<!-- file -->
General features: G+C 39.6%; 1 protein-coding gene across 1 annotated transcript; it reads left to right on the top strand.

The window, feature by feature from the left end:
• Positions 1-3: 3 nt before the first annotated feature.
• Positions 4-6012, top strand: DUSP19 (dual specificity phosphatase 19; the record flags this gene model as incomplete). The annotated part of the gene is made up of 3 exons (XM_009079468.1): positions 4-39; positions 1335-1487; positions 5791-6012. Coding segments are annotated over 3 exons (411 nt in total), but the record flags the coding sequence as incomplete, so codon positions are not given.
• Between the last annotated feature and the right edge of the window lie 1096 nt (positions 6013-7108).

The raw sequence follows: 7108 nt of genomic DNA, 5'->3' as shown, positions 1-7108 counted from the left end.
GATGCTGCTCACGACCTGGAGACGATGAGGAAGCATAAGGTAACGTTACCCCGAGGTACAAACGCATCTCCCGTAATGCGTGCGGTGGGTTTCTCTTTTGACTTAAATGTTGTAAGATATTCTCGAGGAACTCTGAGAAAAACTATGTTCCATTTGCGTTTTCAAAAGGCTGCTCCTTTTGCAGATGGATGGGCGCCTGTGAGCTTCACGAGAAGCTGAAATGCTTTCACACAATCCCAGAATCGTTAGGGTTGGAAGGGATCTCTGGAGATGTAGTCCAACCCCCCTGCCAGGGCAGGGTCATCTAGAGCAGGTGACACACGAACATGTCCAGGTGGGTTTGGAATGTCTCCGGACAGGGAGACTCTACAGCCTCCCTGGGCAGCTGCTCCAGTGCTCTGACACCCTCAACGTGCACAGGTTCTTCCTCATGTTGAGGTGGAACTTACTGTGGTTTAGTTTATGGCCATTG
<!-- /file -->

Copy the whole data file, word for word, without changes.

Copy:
General features: G+C 39.6%; 1 protein-coding gene across 1 annotated transcript; it reads left to right on the top strand.

The window, feature by feature from the left end:
• Positions 1-3: 3 nt before the first annotated feature.
• Positions 4-6012, top strand: DUSP19 (dual specificity phosphatase 19; the record flags this gene model as incomplete). The annotated part of the gene is made up of 3 exons (XM_009079468.1): positions 4-39; positions 1335-1487; positions 5791-6012. Coding segments are annotated over 3 exons (411 nt in total), but the record flags the coding sequence as incomplete, so codon positions are not given.
• Between the last annotated feature and the right edge of the window lie 1096 nt (positions 6013-7108).

The raw sequence follows: 7108 nt of genomic DNA, 5'->3' as shown, positions 1-7108 counted from the left end.
GATGCTGCTCACGACCTGGAGACGATGAGGAAGCATAAGGTAACGTTACCCCGAGGTACAAACGCATCTCCCGTAATGCGTGCGGTGGGTTTCTCTTTTGACTTAAATGTTGTAAGATATTCTCGAGGAACTCTGAGAAAAACTATGTTCCATTTGCGTTTTCAAAAGGCTGCTCCTTTTGCAGATGGATGGGCGCCTGTGAGCTTCACGAGAAGCTGAAATGCTTTCACACAATCCCAGAATCGTTAGGGTTGGAAGGGATCTCTGGAGATGTAGTCCAACCCCCCTGCCAGGGCAGGGTCATCTAGAGCAGGTGACACACGAACATGTCCAGGTGGGTTTGGAATGTCTCCGGACAGGGAGACTCTACAGCCTCCCTGGGCAGCTGCTCCAGTGCTCTGACACCCTCAACGTGCACAGGTTCTTCCTCATGTTGAGGTGGAACTTACTGTGGTTTAGTTTATGGCCATTG